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Re: [CSS3-mediaqueries]: Invalid test cases in test suite

From: Alan Gresley <alan@css-class.com>
Date: Thu, 29 Sep 2011 14:41:51 +1000
Message-ID: <4E83F70F.5060509@css-class.com>
To: Boris Zbarsky <bzbarsky@MIT.EDU>
CC: public-css-testsuite@w3.org
On 29/09/2011 6:23 AM, Boris Zbarsky wrote:
> On 9/28/11 4:13 PM, Arron Eicholz wrote:
>> CSS 2.1 still doesn't cover 0 exactly. What is 0?
> The CSS 2.1 spec says its numbers are real numbers.
> Typical fairly equivalent definitions of 0 would then include:
> * The smallest element of the subset of the real numbers called the
> "Natura numbers".
> * The additive identity in the field structure of the real numbers.
> * "That thing defined in the first Peano axiom."
> and so forth. As in, this is the zero you learned about in grade school;
> nothing magic about it.

This is what I would expected but the wording in the spec is a surprise 
to me.

>> Since -0 is equivalent to 0 and is not a negative number that
>> completely explains -0. It does not however explicitly explain what 0
>> or +0 is or isn't. We must therefore draw the conclusion that +0 is
>> positive and 0 can be both positive and negative.
> I have no idea what you're talking about here.


-0 = 0 = +0

100px = +100px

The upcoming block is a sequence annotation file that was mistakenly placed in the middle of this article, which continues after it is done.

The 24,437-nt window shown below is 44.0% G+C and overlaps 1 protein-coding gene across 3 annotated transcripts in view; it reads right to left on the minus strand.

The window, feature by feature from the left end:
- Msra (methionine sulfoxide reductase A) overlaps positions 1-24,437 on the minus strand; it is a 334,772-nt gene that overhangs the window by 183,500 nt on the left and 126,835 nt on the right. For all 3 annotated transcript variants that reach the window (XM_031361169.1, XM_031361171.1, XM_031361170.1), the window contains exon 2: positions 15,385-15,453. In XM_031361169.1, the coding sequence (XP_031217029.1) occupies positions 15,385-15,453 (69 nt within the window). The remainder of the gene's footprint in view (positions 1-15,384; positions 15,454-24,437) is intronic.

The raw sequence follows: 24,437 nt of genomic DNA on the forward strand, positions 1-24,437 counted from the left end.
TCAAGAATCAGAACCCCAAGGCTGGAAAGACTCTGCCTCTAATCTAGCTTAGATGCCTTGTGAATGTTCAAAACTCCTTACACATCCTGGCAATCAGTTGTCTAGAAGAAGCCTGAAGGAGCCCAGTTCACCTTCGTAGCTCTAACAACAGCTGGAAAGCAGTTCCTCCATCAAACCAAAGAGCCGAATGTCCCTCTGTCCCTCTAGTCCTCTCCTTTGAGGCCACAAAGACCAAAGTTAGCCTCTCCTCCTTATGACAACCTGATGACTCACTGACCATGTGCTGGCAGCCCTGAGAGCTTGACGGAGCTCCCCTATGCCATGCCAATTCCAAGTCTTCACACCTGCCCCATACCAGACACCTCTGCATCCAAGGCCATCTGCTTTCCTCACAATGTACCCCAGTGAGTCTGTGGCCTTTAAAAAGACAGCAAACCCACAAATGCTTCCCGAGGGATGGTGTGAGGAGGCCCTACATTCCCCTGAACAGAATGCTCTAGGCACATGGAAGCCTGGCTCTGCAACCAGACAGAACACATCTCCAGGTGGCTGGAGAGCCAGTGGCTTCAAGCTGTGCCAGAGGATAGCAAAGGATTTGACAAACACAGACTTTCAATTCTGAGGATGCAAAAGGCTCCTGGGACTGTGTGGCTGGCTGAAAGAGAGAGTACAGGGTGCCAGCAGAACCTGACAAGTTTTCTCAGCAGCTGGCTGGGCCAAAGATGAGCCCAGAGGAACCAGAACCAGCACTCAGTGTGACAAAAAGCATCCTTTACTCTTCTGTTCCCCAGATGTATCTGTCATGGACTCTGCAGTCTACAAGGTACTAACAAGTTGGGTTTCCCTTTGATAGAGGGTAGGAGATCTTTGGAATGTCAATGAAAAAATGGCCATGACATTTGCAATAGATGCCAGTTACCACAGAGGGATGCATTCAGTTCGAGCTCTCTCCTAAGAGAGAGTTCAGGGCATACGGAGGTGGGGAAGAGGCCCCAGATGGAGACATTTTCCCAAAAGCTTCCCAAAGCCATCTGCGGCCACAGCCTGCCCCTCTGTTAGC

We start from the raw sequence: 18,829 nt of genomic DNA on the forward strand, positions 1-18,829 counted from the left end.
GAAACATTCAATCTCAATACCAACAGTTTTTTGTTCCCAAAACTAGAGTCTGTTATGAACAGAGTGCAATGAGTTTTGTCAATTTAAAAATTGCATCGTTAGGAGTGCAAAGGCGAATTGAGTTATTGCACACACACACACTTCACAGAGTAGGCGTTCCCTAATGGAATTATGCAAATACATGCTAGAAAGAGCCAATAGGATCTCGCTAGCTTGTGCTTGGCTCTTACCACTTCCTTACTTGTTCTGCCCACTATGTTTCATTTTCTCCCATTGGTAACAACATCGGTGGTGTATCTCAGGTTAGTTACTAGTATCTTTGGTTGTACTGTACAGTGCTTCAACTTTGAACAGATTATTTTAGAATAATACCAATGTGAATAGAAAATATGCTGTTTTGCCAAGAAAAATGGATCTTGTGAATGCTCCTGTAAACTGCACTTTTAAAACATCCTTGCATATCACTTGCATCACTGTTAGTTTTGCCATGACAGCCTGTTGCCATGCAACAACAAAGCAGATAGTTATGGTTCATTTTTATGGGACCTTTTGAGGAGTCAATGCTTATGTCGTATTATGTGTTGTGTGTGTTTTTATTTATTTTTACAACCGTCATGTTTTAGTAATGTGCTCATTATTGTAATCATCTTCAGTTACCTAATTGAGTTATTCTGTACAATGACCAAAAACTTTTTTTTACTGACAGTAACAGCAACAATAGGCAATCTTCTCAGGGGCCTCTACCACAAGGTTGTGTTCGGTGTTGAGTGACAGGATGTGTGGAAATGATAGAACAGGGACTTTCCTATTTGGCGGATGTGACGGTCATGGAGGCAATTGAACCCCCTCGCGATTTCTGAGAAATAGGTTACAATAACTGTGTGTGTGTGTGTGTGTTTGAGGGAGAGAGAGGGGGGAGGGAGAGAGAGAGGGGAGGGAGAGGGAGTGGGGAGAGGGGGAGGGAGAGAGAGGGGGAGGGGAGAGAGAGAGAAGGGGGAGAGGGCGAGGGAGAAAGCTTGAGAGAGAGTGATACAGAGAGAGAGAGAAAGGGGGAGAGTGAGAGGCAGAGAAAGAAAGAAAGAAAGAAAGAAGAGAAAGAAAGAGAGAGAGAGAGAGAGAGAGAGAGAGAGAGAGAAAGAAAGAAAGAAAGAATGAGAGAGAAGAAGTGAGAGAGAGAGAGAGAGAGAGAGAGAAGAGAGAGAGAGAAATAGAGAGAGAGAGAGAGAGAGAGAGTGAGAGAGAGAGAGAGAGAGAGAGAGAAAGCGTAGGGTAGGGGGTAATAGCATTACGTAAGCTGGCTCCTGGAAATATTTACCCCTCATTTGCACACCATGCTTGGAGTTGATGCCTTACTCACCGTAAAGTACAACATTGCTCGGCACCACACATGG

My question is why implementations would allow something like 
margin-left: +100px in the first place?

-100px is a negative number but does not equal 100px or +100px.

>> We need explicit text explaining this
> How much more explicit than "these are real numbers" can you get? Or do
> you want the CSS spec to include some subset of the field axioms for the
> reals, enough to prove that +0 == 0 == -0 (using the usual definitions
> of unary + and - for the reals, which would likewise need to be included
> in the CSS spec)?

I hope not since that would mean including all positive and negative 
numbers to infinity with a extra subset (or sub equation) for all 
negative numbers like so.

-100px (+100px x 2) == 100px == +100px


-nIDENT (+nIDENT x 2) == nIDENT == +nIDENT

> We can explicitly say that -0 == 0 == +0, of course, as an informative
> note or something, if you think that makes things clearer for people who
> are unfamiliar with the term "real number"....
> -Boris

I would recommend removing all of this.

   # Both integers and real numbers may be preceded by
   # a "-" or "+" to indicate the sign. -0 is equivalent
   # to 0 and is not a negative number.

And replacing it with this:

   | All negative integers and negative real numbers are
   | preceded by a "-" to indicate the sign. All other
   | integers and real numbers have no sign.

I see not reason for the '+' sign and zero is just zero.


Alan Gresley
Received on Thursday, 29 September 2011 04:42:32 UTC

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